QUESTION: Thank you, Secretary Clinton. I have a question about the Afghan peace and reconciliation process. You said last July – that’s last July in Chennai, India, that Pakistan had an essential role and a legitimate interest in the reconciliation process. But given the series of events that have occurred so far this year that have undermined our relationship with Pakistan, and Afghanistan’s relationship with Pakistan, how do you see Pakistan’s role going forward in the reconciliation process?
SECRETARY CLINTON: Well, Maureen, that’s a question that I and others have worked with, spend a lot of time analyzing. And I think if you look at the statements of President Karzai since the terrible assassination of former President Rabbani, you can see how he and those around him have struggled with the difficult path forward. How do you end conflict, try to create for the first time in more than three decades a semblance of normalcy for the people of Afghanistan if you don’t continue to pursue the peace and reconciliation track?
And we have always said that we wanted to support an Afghan-led, Afghan-owned reconciliation process. And I think after a lot of very deep thought and consideration, President Karzai believes we have to follow through on that, and that it is essential to see whether there is an opportunity within the red lines that we agree upon to bring at least some of the Taliban and related insurgents to the peace table.
Now, it’s always difficult in the midst of conflict because we are continuing to kill them, as many as we can, to take them off the battlefield, to try to neutralize them and the role they play in killing Afghans, Americans, and other members of the coalition, and they are continuing to fight us. So there is no agreed upon end point here. We’re not saying okay, let’s stop everything and talk, because we believe – and I think the evidence is clear on this – that the decision President Obama made on taking office and then the second decision he made to first stop, and then reverse, the momentum of the Taliban, has actually succeeded.
Now, it is a very difficult path forward, and what we are trying to do is, with the Afghans, explore every possible route for any legitimate negotiations. But as we are reminded with the Rabbani assassination, he was meeting with somebody who had convinced everyone all the way to President Karzai that he was there as a legitimate representative of the Taliban to pursue reconciliation, and he was there as an assassin. So there is nothing easy about this for even the Afghans. And it is, after all, their culture, so it is also very difficult to us to try to be supportive of them.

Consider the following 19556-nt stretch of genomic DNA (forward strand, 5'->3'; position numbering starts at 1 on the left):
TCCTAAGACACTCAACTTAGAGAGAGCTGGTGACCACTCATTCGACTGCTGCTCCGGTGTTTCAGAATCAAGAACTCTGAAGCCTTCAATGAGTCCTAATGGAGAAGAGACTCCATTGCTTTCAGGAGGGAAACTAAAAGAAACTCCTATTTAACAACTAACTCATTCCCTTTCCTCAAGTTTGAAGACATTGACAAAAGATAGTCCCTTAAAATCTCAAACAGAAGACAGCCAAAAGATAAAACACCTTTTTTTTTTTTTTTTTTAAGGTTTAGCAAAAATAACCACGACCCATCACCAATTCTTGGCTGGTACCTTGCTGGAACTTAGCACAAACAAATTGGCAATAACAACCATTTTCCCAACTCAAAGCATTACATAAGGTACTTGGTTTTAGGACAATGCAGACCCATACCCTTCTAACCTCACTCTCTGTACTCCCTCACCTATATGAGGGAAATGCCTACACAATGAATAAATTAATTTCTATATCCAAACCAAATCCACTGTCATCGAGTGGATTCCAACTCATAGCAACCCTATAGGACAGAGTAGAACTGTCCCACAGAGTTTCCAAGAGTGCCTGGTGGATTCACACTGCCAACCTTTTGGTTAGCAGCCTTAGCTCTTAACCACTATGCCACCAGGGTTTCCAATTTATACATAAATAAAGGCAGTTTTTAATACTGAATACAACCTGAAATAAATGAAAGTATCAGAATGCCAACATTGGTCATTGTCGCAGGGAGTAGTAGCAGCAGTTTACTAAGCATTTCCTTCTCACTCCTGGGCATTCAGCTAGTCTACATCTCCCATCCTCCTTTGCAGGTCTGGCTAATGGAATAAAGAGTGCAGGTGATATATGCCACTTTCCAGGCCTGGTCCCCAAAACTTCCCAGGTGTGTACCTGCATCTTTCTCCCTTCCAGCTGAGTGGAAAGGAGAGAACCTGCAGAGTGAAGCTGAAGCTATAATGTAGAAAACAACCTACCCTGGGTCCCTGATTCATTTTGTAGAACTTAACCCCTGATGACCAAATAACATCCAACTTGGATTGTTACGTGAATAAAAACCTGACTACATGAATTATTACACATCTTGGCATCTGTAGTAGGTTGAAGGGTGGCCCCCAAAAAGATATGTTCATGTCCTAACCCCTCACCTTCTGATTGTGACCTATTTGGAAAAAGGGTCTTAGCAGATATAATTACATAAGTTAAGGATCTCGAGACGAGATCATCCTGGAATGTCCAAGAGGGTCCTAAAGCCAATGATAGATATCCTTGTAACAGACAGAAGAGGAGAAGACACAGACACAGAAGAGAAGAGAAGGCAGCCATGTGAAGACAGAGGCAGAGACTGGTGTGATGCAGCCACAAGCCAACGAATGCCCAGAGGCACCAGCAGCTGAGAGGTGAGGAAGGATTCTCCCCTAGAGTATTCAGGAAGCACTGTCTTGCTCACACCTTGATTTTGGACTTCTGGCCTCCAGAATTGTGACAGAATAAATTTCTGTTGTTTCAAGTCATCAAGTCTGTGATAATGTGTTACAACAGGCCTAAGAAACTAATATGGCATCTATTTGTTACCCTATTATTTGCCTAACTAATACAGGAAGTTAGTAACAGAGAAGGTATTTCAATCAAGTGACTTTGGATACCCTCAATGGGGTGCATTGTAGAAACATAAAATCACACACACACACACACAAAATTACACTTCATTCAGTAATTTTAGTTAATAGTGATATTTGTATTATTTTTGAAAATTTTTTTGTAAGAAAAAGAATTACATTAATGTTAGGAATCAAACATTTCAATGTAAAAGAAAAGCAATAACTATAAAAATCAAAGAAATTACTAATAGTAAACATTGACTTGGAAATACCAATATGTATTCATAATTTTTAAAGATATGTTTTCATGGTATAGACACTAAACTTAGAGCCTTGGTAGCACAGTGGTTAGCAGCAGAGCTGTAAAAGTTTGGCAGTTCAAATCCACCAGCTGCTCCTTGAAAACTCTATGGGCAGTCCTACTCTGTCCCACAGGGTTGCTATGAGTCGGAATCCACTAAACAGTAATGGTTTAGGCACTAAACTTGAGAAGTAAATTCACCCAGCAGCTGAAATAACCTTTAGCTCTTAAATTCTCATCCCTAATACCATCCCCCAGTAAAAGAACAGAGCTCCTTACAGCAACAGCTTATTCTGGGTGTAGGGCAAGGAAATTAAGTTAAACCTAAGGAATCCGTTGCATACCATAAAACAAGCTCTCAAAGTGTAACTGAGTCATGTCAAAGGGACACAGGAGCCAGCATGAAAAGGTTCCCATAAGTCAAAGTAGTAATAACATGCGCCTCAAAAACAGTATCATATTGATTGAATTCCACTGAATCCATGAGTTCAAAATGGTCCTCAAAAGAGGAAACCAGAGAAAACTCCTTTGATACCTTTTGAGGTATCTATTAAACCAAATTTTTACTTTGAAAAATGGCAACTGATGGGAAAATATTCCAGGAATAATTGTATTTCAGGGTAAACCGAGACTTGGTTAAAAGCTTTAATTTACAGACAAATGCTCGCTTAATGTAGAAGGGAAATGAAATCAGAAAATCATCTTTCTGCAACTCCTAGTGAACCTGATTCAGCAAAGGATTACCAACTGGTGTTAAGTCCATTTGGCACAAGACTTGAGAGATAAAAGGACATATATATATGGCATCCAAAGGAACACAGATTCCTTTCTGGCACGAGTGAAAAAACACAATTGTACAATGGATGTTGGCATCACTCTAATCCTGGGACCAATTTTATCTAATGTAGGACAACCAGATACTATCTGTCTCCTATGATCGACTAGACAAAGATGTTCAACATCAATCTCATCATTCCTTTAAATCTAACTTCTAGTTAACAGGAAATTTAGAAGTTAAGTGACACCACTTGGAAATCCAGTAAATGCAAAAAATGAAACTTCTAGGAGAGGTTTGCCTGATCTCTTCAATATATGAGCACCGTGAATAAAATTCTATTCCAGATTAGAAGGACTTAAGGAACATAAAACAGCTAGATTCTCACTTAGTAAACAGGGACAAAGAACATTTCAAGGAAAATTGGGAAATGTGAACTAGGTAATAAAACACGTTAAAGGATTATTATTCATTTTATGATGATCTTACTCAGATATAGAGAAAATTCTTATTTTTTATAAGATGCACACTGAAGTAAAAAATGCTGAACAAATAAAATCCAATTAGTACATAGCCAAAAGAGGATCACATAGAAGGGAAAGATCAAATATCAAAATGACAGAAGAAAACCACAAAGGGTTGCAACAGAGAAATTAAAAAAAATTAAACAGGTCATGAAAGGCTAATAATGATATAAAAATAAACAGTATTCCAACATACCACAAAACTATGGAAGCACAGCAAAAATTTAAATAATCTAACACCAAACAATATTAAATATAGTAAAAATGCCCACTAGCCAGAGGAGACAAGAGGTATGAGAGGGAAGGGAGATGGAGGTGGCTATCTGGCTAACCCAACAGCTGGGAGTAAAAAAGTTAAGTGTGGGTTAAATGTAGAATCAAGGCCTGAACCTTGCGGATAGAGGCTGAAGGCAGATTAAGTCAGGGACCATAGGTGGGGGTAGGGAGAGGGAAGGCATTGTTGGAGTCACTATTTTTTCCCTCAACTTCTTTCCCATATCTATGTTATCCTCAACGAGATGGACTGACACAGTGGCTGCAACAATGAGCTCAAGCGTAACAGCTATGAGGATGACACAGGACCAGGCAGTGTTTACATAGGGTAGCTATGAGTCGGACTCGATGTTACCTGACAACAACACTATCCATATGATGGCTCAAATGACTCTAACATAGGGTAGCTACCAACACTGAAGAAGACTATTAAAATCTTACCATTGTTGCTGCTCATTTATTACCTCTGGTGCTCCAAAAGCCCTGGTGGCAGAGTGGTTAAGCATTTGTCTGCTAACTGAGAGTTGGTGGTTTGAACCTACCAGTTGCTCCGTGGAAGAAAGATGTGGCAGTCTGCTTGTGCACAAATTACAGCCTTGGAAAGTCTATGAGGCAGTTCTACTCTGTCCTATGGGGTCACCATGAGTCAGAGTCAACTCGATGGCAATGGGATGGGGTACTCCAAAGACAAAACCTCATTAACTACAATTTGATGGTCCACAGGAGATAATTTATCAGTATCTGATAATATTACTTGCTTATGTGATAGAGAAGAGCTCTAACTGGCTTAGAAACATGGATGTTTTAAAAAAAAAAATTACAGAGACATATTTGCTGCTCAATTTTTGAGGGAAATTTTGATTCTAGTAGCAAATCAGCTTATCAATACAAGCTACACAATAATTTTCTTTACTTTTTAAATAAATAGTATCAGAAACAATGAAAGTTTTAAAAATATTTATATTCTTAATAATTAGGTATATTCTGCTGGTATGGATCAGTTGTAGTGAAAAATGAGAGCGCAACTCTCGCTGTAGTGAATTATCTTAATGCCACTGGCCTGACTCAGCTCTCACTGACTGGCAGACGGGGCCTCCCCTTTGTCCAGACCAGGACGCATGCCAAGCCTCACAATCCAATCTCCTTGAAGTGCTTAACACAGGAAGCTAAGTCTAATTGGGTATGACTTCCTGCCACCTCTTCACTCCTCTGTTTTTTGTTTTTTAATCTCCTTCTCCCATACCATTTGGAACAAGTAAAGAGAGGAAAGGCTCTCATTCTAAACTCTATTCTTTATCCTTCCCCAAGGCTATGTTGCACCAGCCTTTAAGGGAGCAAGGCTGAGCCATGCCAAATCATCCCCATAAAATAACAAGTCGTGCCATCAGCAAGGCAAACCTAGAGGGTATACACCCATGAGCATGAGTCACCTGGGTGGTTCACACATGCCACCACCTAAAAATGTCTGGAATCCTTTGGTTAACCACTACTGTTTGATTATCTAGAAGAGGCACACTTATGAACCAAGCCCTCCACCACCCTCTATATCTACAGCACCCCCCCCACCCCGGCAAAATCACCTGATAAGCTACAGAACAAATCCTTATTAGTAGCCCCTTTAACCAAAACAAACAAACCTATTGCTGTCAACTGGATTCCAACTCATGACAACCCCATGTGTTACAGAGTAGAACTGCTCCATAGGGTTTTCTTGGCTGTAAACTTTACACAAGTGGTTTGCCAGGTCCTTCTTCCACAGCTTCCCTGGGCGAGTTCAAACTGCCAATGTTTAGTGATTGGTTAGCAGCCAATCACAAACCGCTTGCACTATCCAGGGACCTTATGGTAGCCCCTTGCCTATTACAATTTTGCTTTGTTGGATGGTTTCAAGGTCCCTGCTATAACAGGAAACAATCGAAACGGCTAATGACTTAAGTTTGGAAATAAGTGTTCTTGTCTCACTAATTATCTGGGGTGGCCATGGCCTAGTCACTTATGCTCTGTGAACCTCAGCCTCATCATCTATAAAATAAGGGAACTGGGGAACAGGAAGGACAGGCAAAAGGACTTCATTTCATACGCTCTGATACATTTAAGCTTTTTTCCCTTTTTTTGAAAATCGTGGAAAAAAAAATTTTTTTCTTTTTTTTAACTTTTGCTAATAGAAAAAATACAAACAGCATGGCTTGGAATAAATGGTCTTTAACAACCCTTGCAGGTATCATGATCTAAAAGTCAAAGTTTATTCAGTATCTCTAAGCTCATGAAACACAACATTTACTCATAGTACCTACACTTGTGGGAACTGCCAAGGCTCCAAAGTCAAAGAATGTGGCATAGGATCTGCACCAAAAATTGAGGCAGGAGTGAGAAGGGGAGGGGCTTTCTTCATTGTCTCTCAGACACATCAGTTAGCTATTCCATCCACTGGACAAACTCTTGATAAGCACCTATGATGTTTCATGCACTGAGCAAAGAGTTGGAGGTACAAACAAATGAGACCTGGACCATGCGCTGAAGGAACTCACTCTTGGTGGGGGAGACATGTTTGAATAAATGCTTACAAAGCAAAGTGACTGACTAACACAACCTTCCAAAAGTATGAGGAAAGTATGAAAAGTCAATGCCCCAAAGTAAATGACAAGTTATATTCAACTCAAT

Which brings me to Pakistan. Everybody knows Pakistan has a big stake in the outcome of what goes on across their border, and they are going to be involved one way or the other. And part of what we’ve done is to continue to push forward on what our expectations are from Pakistan and hold them accountable on a range of issues that we have laid out for them. This is a very difficult relationship, but I believe strongly that it is not one we can walk away from and expect that anything will turn out better, because I don’t believe that will be the case. Therefore, we are deeply engaged in finding ways to enhance cooperation with Pakistan and to further the Afghan desire for a legitimate peace and reconciliation process.
So I’m sure there will be more to see develop in the months ahead, but we’re aiming toward two milestones. There’s a conference in Istanbul on November 2nd; it’s a conference for the region. And the United States put on the table a positive vision for the region because I believe strongly it’s not just enough to tell people what we’re against – guess what! - we’re against terrorism -- but to tell people we’re for regional economic integration, we’re for opening up borders so that Afghans, Pakistanis, Uzbeks, and others can trade and make money and get into the Indian market as well. So we put forward this vision of the New Silk Road, which we are working very hard on and which there has been a great positive response to in the region. So there’s a lot that we’re moving simultaneously, as we obviously begin to draw down our troops, as we abide by the schedule set out at the NATO summit at Lisbon, and as we explore with the Afghans what our strategic partnership will be after 2014.
So that’s a long way of saying that Pakistan has to be part of the solution, or they will continue to be part of the problem. And therefore, as frustrating as it is, we just keep every day going at it, and I think we make very slow, sometimes barely discernible progress, but we’re moving in the right direction. Thank you all.